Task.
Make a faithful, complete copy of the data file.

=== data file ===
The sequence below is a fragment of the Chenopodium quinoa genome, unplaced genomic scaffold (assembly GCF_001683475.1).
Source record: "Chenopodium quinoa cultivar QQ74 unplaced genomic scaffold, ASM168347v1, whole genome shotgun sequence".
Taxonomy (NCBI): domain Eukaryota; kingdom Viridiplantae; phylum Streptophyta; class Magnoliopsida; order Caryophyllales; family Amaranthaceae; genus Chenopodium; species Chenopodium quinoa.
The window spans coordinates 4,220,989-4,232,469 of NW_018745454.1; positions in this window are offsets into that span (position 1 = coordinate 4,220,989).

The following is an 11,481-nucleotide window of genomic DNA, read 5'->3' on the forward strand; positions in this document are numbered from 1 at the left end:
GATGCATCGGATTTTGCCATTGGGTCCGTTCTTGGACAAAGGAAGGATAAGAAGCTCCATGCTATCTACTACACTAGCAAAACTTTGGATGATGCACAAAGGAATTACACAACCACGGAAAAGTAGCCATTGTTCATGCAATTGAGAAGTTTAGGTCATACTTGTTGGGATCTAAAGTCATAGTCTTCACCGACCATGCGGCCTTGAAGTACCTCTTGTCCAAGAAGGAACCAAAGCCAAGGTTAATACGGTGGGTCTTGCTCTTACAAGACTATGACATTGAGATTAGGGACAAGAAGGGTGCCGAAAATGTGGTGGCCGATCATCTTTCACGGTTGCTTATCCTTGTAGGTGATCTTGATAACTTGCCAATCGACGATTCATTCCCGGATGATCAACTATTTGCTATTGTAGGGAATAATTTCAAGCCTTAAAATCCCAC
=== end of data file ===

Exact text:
The sequence below is a fragment of the Chenopodium quinoa genome, unplaced genomic scaffold (assembly GCF_001683475.1).
Source record: "Chenopodium quinoa cultivar QQ74 unplaced genomic scaffold, ASM168347v1, whole genome shotgun sequence".
Taxonomy (NCBI): domain Eukaryota; kingdom Viridiplantae; phylum Streptophyta; class Magnoliopsida; order Caryophyllales; family Amaranthaceae; genus Chenopodium; species Chenopodium quinoa.
The window spans coordinates 4,220,989-4,232,469 of NW_018745454.1; positions in this window are offsets into that span (position 1 = coordinate 4,220,989).

The following is an 11,481-nucleotide window of genomic DNA, read 5'->3' on the forward strand; positions in this document are numbered from 1 at the left end:
GATGCATCGGATTTTGCCATTGGGTCCGTTCTTGGACAAAGGAAGGATAAGAAGCTCCATGCTATCTACTACACTAGCAAAACTTTGGATGATGCACAAAGGAATTACACAACCACGGAAAAGTAGCCATTGTTCATGCAATTGAGAAGTTTAGGTCATACTTGTTGGGATCTAAAGTCATAGTCTTCACCGACCATGCGGCCTTGAAGTACCTCTTGTCCAAGAAGGAACCAAAGCCAAGGTTAATACGGTGGGTCTTGCTCTTACAAGACTATGACATTGAGATTAGGGACAAGAAGGGTGCCGAAAATGTGGTGGCCGATCATCTTTCACGGTTGCTTATCCTTGTAGGTGATCTTGATAACTTGCCAATCGACGATTCATTCCCGGATGATCAACTATTTGCTATTGTAGGGAATAATTTCAAGCCTTAAAATCCCAC